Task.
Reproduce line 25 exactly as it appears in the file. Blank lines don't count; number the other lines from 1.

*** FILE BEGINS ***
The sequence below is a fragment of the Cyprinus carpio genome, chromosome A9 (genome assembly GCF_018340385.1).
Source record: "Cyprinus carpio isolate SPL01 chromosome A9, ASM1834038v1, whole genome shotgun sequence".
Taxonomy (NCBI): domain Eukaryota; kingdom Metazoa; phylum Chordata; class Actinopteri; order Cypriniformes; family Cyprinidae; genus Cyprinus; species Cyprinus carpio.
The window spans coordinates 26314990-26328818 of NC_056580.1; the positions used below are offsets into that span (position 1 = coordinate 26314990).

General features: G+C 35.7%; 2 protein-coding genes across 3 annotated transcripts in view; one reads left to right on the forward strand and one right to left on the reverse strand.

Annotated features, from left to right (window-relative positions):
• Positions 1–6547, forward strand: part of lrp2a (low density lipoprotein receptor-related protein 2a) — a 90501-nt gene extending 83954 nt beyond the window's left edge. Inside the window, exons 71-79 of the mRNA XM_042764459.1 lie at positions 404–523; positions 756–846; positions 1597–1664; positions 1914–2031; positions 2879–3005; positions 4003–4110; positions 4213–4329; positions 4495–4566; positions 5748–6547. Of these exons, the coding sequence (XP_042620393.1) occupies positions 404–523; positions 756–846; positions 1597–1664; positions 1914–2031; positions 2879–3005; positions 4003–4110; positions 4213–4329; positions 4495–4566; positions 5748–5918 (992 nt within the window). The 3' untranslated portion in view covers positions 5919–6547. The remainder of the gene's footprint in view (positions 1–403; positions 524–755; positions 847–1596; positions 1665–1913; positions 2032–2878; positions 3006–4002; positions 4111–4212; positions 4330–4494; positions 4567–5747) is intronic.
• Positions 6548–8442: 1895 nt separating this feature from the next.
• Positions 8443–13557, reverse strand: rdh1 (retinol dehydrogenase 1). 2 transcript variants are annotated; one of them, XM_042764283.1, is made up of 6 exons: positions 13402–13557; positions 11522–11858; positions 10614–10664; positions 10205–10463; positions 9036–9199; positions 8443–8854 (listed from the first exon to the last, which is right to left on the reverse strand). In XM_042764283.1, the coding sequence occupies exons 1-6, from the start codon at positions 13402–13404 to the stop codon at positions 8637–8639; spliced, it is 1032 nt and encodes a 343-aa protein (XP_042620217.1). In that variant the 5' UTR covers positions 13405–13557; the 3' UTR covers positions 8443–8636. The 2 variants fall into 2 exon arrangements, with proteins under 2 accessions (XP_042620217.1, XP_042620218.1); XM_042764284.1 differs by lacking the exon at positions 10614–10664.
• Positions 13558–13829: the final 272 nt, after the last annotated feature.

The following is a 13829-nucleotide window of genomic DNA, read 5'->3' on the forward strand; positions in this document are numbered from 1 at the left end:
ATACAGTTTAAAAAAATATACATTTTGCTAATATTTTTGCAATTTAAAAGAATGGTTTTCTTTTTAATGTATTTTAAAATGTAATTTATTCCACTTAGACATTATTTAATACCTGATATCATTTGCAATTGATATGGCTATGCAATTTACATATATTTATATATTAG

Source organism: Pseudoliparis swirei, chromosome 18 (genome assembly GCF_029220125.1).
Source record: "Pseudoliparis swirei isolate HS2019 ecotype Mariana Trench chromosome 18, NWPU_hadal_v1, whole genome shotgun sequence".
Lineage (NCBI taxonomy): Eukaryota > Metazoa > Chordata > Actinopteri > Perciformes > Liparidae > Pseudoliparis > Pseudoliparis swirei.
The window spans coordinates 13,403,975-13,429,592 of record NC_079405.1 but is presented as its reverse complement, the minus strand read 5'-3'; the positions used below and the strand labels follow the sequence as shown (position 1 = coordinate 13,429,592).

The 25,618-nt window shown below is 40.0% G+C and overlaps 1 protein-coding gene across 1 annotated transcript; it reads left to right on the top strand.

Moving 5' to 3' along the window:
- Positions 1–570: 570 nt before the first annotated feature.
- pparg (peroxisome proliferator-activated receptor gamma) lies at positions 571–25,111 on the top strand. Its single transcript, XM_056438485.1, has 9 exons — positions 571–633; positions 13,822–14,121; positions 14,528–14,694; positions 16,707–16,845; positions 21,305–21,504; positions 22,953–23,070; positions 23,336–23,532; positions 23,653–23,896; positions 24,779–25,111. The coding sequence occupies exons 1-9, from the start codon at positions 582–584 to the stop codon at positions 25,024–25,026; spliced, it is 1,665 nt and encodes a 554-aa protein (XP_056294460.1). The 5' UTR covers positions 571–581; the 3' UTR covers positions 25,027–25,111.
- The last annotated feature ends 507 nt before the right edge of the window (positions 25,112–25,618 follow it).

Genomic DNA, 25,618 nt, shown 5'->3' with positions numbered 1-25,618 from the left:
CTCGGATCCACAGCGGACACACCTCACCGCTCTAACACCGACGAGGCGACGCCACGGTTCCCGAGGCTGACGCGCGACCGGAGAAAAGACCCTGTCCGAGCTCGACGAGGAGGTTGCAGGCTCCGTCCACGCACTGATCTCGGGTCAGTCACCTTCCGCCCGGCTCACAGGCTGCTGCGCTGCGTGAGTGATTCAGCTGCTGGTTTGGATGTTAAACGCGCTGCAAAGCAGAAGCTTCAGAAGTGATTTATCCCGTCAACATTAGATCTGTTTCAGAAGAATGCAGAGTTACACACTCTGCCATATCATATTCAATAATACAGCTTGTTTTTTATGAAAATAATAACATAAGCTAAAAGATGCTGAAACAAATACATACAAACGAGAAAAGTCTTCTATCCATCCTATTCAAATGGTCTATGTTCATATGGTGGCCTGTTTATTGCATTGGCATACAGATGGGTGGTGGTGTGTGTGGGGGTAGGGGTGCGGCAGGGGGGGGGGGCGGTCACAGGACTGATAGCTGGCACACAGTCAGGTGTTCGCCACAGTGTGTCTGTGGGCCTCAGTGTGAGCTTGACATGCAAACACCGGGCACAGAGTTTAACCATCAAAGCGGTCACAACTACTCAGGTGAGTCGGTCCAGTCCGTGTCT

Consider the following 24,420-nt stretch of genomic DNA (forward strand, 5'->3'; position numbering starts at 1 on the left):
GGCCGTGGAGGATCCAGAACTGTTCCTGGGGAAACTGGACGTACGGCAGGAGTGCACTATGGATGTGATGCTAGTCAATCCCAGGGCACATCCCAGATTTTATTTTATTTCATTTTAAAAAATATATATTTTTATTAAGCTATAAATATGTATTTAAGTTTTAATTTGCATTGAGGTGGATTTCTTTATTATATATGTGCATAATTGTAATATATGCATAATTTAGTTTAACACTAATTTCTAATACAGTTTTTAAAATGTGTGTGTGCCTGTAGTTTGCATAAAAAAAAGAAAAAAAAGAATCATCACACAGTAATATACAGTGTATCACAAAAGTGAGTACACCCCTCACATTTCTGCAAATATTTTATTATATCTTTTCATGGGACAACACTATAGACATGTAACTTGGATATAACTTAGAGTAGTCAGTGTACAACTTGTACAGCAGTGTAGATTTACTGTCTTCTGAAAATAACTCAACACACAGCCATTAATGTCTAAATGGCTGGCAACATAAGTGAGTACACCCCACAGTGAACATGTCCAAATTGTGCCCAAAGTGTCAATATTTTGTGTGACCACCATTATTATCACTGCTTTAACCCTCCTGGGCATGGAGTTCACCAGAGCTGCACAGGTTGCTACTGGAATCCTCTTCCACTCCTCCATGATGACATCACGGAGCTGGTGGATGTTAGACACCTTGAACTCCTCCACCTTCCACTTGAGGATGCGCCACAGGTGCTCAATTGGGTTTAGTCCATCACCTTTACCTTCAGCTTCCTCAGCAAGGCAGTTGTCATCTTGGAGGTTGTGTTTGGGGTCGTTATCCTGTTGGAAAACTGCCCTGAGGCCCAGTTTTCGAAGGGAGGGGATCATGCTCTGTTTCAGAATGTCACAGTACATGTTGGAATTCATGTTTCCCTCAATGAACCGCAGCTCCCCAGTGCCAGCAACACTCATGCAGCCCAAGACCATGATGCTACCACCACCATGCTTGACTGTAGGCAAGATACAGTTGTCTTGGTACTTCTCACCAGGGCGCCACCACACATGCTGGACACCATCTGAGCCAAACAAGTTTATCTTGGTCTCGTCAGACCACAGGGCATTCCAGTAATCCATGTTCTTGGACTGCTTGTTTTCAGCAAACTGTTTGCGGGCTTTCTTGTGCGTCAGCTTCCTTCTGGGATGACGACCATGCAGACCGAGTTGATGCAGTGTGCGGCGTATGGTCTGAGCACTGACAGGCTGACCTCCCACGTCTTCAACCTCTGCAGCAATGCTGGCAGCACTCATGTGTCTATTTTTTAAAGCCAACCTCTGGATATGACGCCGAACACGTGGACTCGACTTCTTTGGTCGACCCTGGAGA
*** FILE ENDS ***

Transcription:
GGCCGTGGAGGATCCAGAACTGTTCCTGGGGAAACTGGACGTACGGCAGGAGTGCACTATGGATGTGATGCTAGTCAATCCCAGGGCACATCCCAGATTTTATTTTATTTCATTTTAAAAAATATATATTTTTATTAAGCTATAAATATGTATTTAAGTTTTAATTTGCATTGAGGTGGATTTCTTTATTATATATGTGCATAATTGTAATATATGCATAATTTAGTTTAACACTAATTTCTAATACAGTTTTTAAAATGTGTGTGTGCCTGTAGTTTGCATAAAAAAAAGAAAAAAAAGAATCATCACACAGTAATATACAGTGTATCACAAAAGTGAGTACACCCCTCACATTTCTGCAAATATTTTATTATATCTTTTCATGGGACAACACTATAGACATGTAACTTGGATATAACTTAGAGTAGTCAGTGTACAACTTGTACAGCAGTGTAGATTTACTGTCTTCTGAAAATAACTCAACACACAGCCATTAATGTCTAAATGGCTGGCAACATAAGTGAGTACACCCCACAGTGAACATGTCCAAATTGTGCCCAAAGTGTCAATATTTTGTGTGACCACCATTATTATCACTGCTTTAACCCTCCTGGGCATGGAGTTCACCAGAGCTGCACAGGTTGCTACTGGAATCCTCTTCCACTCCTCCATGATGACATCACGGAGCTGGTGGATGTTAGACACCTTGAACTCCTCCACCTTCCACTTGAGGATGCGCCACAGGTGCTCAATTGGGTTTAGTCCATCACCTTTACCTTCAGCTTCCTCAGCAAGGCAGTTGTCATCTTGGAGGTTGTGTTTGGGGTCGTTATCCTGTTGGAAAACTGCCCTGAGGCCCAGTTTTCGAAGGGAGGGGATCATGCTCTGTTTCAGAATGTCACAGTACATGTTGGAATTCATGTTTCCCTCAATGAACCGCAGCTCCCCAGTGCCAGCAACACTCATGCAGCCCAAGACCATGATGCTACCACCACCATGCTTGACTGTAGGCAAGATACAGTTGTCTTGGTACTTCTCACCAGGGCGCCACCACACATGCTGGACACCATCTGAGCCAAACAAGTTTATCTTGGTCTCGTCAGACCACAGGGCATTCCAGTAATCCATGTTCTTGGACTGCTTGTTTTCAGCAAACTGTTTGCGGGCTTTCTTGTGCGTCAGCTTCCTTCTGGGATGACGACCATGCAGACCGAGTTGATGCAGTGTGCGGCGTATGGTCTGAGCACTGACAGGCTGACCTCCCACGTCTTCAACCTCTGCAGCAATGCTGGCAGCACTCATGTGTCTATTTTTTAAAGCCAACCTCTGGATATGACGCCGAACACGTGGACTCGACTTCTTTGGTCGACCCTGGAGA